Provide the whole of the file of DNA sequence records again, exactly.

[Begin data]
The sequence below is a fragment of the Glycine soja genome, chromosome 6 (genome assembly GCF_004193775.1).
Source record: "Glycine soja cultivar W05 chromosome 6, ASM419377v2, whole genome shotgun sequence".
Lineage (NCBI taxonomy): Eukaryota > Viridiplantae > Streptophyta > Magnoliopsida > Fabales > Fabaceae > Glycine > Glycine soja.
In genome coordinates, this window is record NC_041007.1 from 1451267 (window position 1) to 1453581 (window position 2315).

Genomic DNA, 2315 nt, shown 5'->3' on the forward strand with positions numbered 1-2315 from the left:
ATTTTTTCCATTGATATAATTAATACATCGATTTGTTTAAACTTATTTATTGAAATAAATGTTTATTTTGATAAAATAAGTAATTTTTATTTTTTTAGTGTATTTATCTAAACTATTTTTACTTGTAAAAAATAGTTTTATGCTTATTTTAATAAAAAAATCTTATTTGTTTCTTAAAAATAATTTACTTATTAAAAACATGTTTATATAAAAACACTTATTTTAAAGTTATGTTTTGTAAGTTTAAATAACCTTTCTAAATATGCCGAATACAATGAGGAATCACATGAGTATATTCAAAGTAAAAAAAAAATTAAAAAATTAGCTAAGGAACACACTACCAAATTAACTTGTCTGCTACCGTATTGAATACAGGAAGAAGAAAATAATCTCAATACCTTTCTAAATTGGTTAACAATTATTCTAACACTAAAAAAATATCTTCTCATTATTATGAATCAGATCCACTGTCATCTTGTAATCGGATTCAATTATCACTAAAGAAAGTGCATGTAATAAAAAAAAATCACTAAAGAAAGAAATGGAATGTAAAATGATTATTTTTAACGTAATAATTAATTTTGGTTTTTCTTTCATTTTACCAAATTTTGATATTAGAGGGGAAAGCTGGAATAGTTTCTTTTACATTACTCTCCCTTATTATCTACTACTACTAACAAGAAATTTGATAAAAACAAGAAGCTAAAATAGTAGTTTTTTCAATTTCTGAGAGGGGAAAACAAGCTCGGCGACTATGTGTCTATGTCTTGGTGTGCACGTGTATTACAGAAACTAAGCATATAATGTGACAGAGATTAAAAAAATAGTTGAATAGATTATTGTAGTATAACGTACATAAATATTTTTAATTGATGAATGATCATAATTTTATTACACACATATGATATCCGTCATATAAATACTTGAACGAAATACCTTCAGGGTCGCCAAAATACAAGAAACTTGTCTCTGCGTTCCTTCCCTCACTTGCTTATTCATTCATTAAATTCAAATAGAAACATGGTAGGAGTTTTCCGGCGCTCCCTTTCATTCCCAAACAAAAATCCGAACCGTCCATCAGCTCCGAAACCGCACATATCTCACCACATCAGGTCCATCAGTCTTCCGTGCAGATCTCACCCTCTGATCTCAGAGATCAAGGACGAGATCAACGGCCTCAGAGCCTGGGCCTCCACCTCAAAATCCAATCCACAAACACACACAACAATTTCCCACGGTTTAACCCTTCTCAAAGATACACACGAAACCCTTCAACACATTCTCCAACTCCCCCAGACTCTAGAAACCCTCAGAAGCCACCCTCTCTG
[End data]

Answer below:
The sequence below is a fragment of the Glycine soja genome, chromosome 6 (genome assembly GCF_004193775.1).
Source record: "Glycine soja cultivar W05 chromosome 6, ASM419377v2, whole genome shotgun sequence".
Lineage (NCBI taxonomy): Eukaryota > Viridiplantae > Streptophyta > Magnoliopsida > Fabales > Fabaceae > Glycine > Glycine soja.
In genome coordinates, this window is record NC_041007.1 from 1451267 (window position 1) to 1453581 (window position 2315).

Genomic DNA, 2315 nt, shown 5'->3' on the forward strand with positions numbered 1-2315 from the left:
ATTTTTTCCATTGATATAATTAATACATCGATTTGTTTAAACTTATTTATTGAAATAAATGTTTATTTTGATAAAATAAGTAATTTTTATTTTTTTAGTGTATTTATCTAAACTATTTTTACTTGTAAAAAATAGTTTTATGCTTATTTTAATAAAAAAATCTTATTTGTTTCTTAAAAATAATTTACTTATTAAAAACATGTTTATATAAAAACACTTATTTTAAAGTTATGTTTTGTAAGTTTAAATAACCTTTCTAAATATGCCGAATACAATGAGGAATCACATGAGTATATTCAAAGTAAAAAAAAAATTAAAAAATTAGCTAAGGAACACACTACCAAATTAACTTGTCTGCTACCGTATTGAATACAGGAAGAAGAAAATAATCTCAATACCTTTCTAAATTGGTTAACAATTATTCTAACACTAAAAAAATATCTTCTCATTATTATGAATCAGATCCACTGTCATCTTGTAATCGGATTCAATTATCACTAAAGAAAGTGCATGTAATAAAAAAAAATCACTAAAGAAAGAAATGGAATGTAAAATGATTATTTTTAACGTAATAATTAATTTTGGTTTTTCTTTCATTTTACCAAATTTTGATATTAGAGGGGAAAGCTGGAATAGTTTCTTTTACATTACTCTCCCTTATTATCTACTACTACTAACAAGAAATTTGATAAAAACAAGAAGCTAAAATAGTAGTTTTTTCAATTTCTGAGAGGGGAAAACAAGCTCGGCGACTATGTGTCTATGTCTTGGTGTGCACGTGTATTACAGAAACTAAGCATATAATGTGACAGAGATTAAAAAAATAGTTGAATAGATTATTGTAGTATAACGTACATAAATATTTTTAATTGATGAATGATCATAATTTTATTACACACATATGATATCCGTCATATAAATACTTGAACGAAATACCTTCAGGGTCGCCAAAATACAAGAAACTTGTCTCTGCGTTCCTTCCCTCACTTGCTTATTCATTCATTAAATTCAAATAGAAACATGGTAGGAGTTTTCCGGCGCTCCCTTTCATTCCCAAACAAAAATCCGAACCGTCCATCAGCTCCGAAACCGCACATATCTCACCACATCAGGTCCATCAGTCTTCCGTGCAGATCTCACCCTCTGATCTCAGAGATCAAGGACGAGATCAACGGCCTCAGAGCCTGGGCCTCCACCTCAAAATCCAATCCACAAACACACACAACAATTTCCCACGGTTTAACCCTTCTCAAAGATACACACGAAACCCTTCAACACATTCTCCAACTCCCCCAGACTCTAGAAACCCTCAGAAGCCACCCTCTCTG